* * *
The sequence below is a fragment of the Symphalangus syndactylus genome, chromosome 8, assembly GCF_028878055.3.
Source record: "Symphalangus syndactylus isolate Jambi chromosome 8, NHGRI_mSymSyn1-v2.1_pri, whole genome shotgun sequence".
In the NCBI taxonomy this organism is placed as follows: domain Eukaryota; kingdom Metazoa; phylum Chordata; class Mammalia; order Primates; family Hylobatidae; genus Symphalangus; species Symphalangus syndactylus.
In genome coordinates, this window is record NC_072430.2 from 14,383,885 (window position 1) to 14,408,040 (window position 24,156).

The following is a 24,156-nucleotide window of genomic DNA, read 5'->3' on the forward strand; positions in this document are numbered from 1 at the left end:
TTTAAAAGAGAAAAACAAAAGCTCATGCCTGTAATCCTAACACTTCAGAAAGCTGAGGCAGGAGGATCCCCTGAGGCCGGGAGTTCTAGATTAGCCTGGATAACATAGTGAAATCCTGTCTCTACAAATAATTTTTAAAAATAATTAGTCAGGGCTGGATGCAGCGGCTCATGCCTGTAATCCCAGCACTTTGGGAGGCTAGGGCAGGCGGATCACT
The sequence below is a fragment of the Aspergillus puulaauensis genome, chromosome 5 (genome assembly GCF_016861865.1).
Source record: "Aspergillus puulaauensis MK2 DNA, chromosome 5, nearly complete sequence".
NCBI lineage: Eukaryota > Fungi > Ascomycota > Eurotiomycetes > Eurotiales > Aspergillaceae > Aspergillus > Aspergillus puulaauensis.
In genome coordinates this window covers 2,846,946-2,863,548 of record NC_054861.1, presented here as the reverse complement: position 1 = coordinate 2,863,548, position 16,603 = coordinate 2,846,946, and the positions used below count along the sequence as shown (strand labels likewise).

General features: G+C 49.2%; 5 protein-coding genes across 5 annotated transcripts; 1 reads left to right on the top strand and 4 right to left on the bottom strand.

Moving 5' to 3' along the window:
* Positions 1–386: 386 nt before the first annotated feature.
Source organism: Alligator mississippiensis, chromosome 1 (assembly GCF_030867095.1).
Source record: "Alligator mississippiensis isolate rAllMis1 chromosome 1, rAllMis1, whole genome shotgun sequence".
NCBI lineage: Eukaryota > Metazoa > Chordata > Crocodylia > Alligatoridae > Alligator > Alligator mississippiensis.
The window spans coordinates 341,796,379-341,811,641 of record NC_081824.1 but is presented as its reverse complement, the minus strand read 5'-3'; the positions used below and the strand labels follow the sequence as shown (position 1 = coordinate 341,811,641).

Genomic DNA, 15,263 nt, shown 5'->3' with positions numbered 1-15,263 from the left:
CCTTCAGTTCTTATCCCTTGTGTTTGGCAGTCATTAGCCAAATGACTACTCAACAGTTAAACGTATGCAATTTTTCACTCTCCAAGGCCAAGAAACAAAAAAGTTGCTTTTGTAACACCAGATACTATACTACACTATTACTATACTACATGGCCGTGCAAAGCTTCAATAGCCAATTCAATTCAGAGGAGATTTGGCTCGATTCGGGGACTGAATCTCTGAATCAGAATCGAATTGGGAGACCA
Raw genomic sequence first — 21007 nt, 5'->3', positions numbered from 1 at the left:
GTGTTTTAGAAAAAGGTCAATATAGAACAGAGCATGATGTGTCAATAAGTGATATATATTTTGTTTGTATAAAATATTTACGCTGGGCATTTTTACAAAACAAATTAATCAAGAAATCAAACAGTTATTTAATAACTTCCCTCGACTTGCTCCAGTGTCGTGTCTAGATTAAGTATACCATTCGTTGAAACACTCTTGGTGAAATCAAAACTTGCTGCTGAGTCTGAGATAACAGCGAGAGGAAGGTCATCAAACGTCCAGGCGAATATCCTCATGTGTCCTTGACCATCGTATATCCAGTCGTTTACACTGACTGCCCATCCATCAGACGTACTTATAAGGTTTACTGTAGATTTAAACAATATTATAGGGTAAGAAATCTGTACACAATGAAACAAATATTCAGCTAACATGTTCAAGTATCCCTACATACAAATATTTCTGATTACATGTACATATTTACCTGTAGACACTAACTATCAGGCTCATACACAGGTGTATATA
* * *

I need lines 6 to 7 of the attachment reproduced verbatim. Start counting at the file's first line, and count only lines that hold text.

TTTAAAAGAGAAAAACAAAAGCTCATGCCTGTAATCCTAACACTTCAGAAAGCTGAGGCAGGAGGATCCCCTGAGGCCGGGAGTTCTAGATTAGCCTGGATAACATAGTGAAATCCTGTCTCTACAAATAATTTTTAAAAATAATTAGTCAGGGCTGGATGCAGCGGCTCATGCCTGTAATCCCAGCACTTTGGGAGGCTAGGGCAGGCGGATCACT
The sequence below is a fragment of the Aspergillus puulaauensis genome, chromosome 5 (genome assembly GCF_016861865.1).